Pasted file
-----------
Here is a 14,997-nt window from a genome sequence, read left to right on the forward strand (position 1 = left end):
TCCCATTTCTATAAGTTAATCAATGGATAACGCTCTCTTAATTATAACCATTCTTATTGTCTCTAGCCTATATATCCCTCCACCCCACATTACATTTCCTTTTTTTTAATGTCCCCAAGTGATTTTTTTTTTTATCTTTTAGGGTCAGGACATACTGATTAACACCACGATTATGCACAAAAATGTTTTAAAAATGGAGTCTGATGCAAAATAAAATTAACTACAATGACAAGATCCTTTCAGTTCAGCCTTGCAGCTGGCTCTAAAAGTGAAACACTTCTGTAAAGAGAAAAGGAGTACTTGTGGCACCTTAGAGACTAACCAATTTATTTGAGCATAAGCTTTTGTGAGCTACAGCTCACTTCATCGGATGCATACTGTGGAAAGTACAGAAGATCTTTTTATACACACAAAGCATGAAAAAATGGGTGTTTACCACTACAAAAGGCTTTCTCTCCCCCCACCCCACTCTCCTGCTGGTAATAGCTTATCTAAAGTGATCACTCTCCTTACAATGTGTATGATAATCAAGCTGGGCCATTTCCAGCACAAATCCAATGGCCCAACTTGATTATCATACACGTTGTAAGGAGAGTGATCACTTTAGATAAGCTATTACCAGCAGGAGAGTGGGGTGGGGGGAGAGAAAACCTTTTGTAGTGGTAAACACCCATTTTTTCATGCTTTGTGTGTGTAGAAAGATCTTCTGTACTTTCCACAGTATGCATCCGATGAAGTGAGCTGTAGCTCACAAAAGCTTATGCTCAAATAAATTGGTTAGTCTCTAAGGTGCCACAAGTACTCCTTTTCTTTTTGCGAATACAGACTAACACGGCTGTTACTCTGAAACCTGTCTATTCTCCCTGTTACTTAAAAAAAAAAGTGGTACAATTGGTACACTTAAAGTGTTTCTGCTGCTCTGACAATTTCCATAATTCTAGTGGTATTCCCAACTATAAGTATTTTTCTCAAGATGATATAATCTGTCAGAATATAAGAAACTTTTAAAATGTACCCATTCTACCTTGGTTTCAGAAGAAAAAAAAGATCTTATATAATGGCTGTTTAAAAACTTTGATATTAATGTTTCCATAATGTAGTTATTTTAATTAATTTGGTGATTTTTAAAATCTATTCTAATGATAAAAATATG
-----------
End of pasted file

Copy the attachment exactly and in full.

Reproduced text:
Here is a 14,997-nt window from a genome sequence, read left to right on the forward strand (position 1 = left end):
TCCCATTTCTATAAGTTAATCAATGGATAACGCTCTCTTAATTATAACCATTCTTATTGTCTCTAGCCTATATATCCCTCCACCCCACATTACATTTCCTTTTTTTTAATGTCCCCAAGTGATTTTTTTTTTTATCTTTTAGGGTCAGGACATACTGATTAACACCACGATTATGCACAAAAATGTTTTAAAAATGGAGTCTGATGCAAAATAAAATTAACTACAATGACAAGATCCTTTCAGTTCAGCCTTGCAGCTGGCTCTAAAAGTGAAACACTTCTGTAAAGAGAAAAGGAGTACTTGTGGCACCTTAGAGACTAACCAATTTATTTGAGCATAAGCTTTTGTGAGCTACAGCTCACTTCATCGGATGCATACTGTGGAAAGTACAGAAGATCTTTTTATACACACAAAGCATGAAAAAATGGGTGTTTACCACTACAAAAGGCTTTCTCTCCCCCCACCCCACTCTCCTGCTGGTAATAGCTTATCTAAAGTGATCACTCTCCTTACAATGTGTATGATAATCAAGCTGGGCCATTTCCAGCACAAATCCAATGGCCCAACTTGATTATCATACACGTTGTAAGGAGAGTGATCACTTTAGATAAGCTATTACCAGCAGGAGAGTGGGGTGGGGGGAGAGAAAACCTTTTGTAGTGGTAAACACCCATTTTTTCATGCTTTGTGTGTGTAGAAAGATCTTCTGTACTTTCCACAGTATGCATCCGATGAAGTGAGCTGTAGCTCACAAAAGCTTATGCTCAAATAAATTGGTTAGTCTCTAAGGTGCCACAAGTACTCCTTTTCTTTTTGCGAATACAGACTAACACGGCTGTTACTCTGAAACCTGTCTATTCTCCCTGTTACTTAAAAAAAAAAGTGGTACAATTGGTACACTTAAAGTGTTTCTGCTGCTCTGACAATTTCCATAATTCTAGTGGTATTCCCAACTATAAGTATTTTTCTCAAGATGATATAATCTGTCAGAATATAAGAAACTTTTAAAATGTACCCATTCTACCTTGGTTTCAGAAGAAAAAAAAGATCTTATATAATGGCTGTTTAAAAACTTTGATATTAATGTTTCCATAATGTAGTTATTTTAATTAATTTGGTGATTTTTAAAATCTATTCTAATGATAAAAATATG